The most common causes of blocking systems not intending to spam

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The most common causes of blocking systems not intending to spam

You may be attempting to send mail from a system which is being blocked for cause. System administrators should consider the current most common causes of blocking.

  • Misdirected auto replies: Vacation messages, auto-responses, challenge-response spam filters and virus-notification messages are some of the most prominent examples of automatic emails which have caused otherwise innocent sites to be blocked. If you or your system’s administrator operate any of these systems, they may be responsible for your system being blocked.
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  • SMTP-auth brute-force password guessing: Microsoft Exchange and other servers using smtp-auth to limit outbound mail are being exploited frequently in the wild. Spammers are using brute-force methods to find valid accounts. Today, the holes found by spammers are much more subtle than the traditional “open relay.”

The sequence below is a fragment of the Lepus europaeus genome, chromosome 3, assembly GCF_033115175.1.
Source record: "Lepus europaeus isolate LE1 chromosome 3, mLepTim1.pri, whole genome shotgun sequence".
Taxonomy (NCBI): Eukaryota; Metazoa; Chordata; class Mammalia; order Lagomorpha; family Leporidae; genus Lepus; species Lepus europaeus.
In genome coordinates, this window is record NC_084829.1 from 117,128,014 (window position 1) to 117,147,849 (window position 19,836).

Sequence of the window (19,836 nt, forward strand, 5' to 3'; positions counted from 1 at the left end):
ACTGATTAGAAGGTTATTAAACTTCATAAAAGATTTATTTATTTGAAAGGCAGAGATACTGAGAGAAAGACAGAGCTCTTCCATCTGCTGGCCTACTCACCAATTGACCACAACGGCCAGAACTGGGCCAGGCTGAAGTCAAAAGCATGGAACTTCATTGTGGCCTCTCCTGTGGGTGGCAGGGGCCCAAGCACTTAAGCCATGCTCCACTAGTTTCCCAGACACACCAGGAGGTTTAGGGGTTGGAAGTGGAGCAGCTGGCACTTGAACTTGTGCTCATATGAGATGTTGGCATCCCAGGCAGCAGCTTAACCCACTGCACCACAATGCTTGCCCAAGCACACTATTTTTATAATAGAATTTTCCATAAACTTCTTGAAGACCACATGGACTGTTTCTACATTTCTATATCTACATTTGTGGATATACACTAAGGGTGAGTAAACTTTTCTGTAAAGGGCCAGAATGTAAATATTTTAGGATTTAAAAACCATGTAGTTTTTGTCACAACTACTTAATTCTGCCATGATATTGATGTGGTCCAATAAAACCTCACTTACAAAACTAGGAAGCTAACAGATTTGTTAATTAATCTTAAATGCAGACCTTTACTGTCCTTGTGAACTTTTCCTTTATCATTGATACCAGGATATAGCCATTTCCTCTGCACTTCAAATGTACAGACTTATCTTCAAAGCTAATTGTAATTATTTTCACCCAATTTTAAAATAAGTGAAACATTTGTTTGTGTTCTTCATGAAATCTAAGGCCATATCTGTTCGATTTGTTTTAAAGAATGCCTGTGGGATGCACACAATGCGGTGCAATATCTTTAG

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  • Non-mailserver spam sources inside your firewall: Workstations (usually windows systems) will often become infected with spam-sending viruses. These will try to send spam bypassing your normal outbound mail server. Check your firewall or NAT logs for outboud port-25 connections to identify the infected systm. Or simply block outbound port-25 from systems which are not actual legitimate mail servers.
  • “Typhoid Mary” laptops: Sometimes, normally well-defended networks can become spam sources when travelling users connect systems which have been infected outside your network are connected. Check your mailserver logs and firewall logs for unusually large amounts of email from a single internal IP address.

Read more at SpamCop

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